The story then goes on to try and tie up loose ends from the end of the last Fantastic Four series, which overall makes for kind of a disjointed reading experience. Valeria Richards, Reed and Sue’s daughter, is in Latveria at the end of the last series, and a couple of pages are spent reconciling that with the new status quo. Ben’s relationship with longtime on-again/off-again girlfriend Alicia is reignited, with service given to the events of the last series. Johnny Storm is shown talking with his new producer for including more tour dates, making reference to his absence from Earth in the last series. While the setup for the new story is strong, too many pages are spent in reconciling the events of the previous series with the new events of this series, which is a little frustrating. You’d think that those loose ends could’ve been tied up more efficiently in the final issues of the last series so that Robinson could then go forward unencumbered, but as a result of this format this issue feels less like a #1 and more like a #13. Still, I like where it’s headed.

Artistically, Leonard Kirk is a reliable and cleanly-lined artist that contributes positively to anything he works on. Everything from the layouts to characters felt precision-crafted, and I look forward to seeing some of the more bombastic situations that this series will likely call him to render. Overall, Fantastic Four #1 is a good issue, but it could’ve been great if the series’ previous writer had done away with the preliminaries that Robinson no doubt felt he had to address before kicking his story off in earnest. It feels a little more like an epilogue to the last series, so in that regard, issue #2 will hopefully be the one that truly kicks things off for the new creative team. 7/10

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Preview images courtesy of Comic Book Resources.

Honorable Mentions from Marvel This Week: Guardians of the Galaxy #12, Hawkeye #15

 

Cover art to Serenity: Leaves on the Wind #2 by Georges Jeanty.

Cover art to Serenity: Leaves on the Wind #2 by Georges Jeanty.

From Dark Horse: Serenity: Leaves on the Wind #2 by Zack Whedon (Script) and Georges Jeanty (Art)

The “Firefly” phenomenon is a story of practically unparalleled awesomeness wrapped in a tortilla of tragedy. The 14-episode series is highly regarded as one of the best TV series of the 2000s, but shortsightedness at FOX led to its cancellation before it could even fulfill a complete first season. When it was released on DVD it found great new life and popularity, which led to the 2005 film Serenity, but what was supposed to be a triumphant return for the franchise instead petered out once again since the film wasn’t nearly as successful as it was hoped to be. In the nine years since the release of the film, hope for some kind of full-motion reunion of the cast and crew still exists, but is far less pronounced than before. The show and its characters still have a vigorous fan following, though, and many people have waited to see the repercussions of the events of the film, and how the characters would continue on.

Enter the comic books.

Last month, writer Zack Whedon and artist (and GeekNation friend) Georges Jeanty started a new 6-issue series entitled Serenity: Leaves on the Wind that picks up soon after the events of the 2005 film. Publicly, the Alliance has severely downplayed the massive broadcast of the Miranda conspiracy made by the crew of Serenity, but privately they want Malcolm Reynolds and his entire remaining crew to pay – dearly – for what they’ve done. The end of the first issue sees Jubal Early, a bounty hunter defeated by the crew in the series’ final episode, return to the Alliance and offer his services in tracking down the ship and crew. The end of the first issue also sees Zoe, first mate of Mal Reynolds and widow of ship’s pilot Wash, give birth to her child Emma. Complications from the birth cause Mal to take his ship out of hiding and seek out a private hospital. This eventually leads to the Alliance zeroing in on their most wanted fugitive, and things get decidedly hairy.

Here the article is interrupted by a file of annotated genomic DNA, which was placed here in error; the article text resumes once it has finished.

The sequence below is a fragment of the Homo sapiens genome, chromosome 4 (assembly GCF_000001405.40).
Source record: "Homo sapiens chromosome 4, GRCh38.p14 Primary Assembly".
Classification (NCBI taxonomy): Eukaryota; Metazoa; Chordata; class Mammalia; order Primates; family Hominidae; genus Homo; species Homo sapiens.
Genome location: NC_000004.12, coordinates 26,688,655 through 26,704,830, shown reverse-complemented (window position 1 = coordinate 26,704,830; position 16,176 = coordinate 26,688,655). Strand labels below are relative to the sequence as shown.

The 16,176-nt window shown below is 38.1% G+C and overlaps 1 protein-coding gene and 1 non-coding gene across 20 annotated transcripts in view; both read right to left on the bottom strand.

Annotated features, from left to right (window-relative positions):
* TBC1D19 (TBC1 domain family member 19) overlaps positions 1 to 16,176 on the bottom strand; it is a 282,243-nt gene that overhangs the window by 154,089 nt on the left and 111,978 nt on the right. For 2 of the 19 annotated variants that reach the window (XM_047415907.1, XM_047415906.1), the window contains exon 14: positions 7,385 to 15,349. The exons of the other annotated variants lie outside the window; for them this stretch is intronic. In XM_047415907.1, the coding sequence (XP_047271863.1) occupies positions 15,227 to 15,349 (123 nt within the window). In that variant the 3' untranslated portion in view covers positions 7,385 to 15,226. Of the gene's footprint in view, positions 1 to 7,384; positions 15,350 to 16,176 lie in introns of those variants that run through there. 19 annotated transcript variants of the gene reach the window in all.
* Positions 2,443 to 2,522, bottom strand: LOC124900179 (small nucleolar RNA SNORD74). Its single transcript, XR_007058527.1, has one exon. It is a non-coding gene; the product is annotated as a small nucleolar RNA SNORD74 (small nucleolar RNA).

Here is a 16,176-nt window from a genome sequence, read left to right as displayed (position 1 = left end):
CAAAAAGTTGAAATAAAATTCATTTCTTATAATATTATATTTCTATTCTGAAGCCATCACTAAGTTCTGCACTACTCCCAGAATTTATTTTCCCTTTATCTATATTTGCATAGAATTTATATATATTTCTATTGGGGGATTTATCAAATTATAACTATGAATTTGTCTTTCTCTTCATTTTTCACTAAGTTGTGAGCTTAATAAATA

One of the most astonishing things about this series thus far is how clearly the characters’ voices come through. Whether it’s Mal’s care for the crew wrapped in a sardonic front, or River’s eccentric desire to be a team player, down to Simon’s soothing doctoral care, these are definitively the characters that fans of the show will know and love. The scale of the story being told also retains much of its scope from the film, in that its decidedly larger and broader than the scope of the majority of episodes. In many ways, the events of this story feel like a rather organic extension of what might’ve happened if given more episodes, or another film, and while previous comic books have gone into the past, it’s nice to see a new series actually continuing the narrative as opposed to simply expanding prior continuity.

Georges Jeanty’s artwork is awesome, and highly appropriate for the kind of story we’re getting. He manages to evoke the prime emotions of each scene in the faces of the characters and even the environment to a degree, and his layouts are clean and narratively effective for the story being told. Serenity: Leaves on the Wind is an absolute must-read for fans of “Firefly,” and should certainly help fill some of the void that fans of the show have felt for so long. Because of that, this issue is easily the GeekNation Pull List’s Pick of the Week9/10

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Preview images courtesy of Comic Book Resources.

Honorable Mentions from Independents This Week: Star Trek: Khan #5, Walking Dead #122

 

That does it for this week on the GeekNation Pull List, but be sure to come back and see what the comic book medium has in store next week! Let us know what you think of these issues (or others you think should have made the cut) in the comments below.

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Chris Clow
As a former comics retailer at a store in the Pacific Northwest, Chris Clow is an enormous sci-fi, comics, and film geek. He is a freelance contributor, reviewer, podcaster, and overall geek to GeekNation, Batman-On-Film.com, The Huffington Post, and Movies.com. He also hosts the monthly Comics on Consoles broadcast and podcast. Check out his blog, and follow him on Twitter @ChrisClow.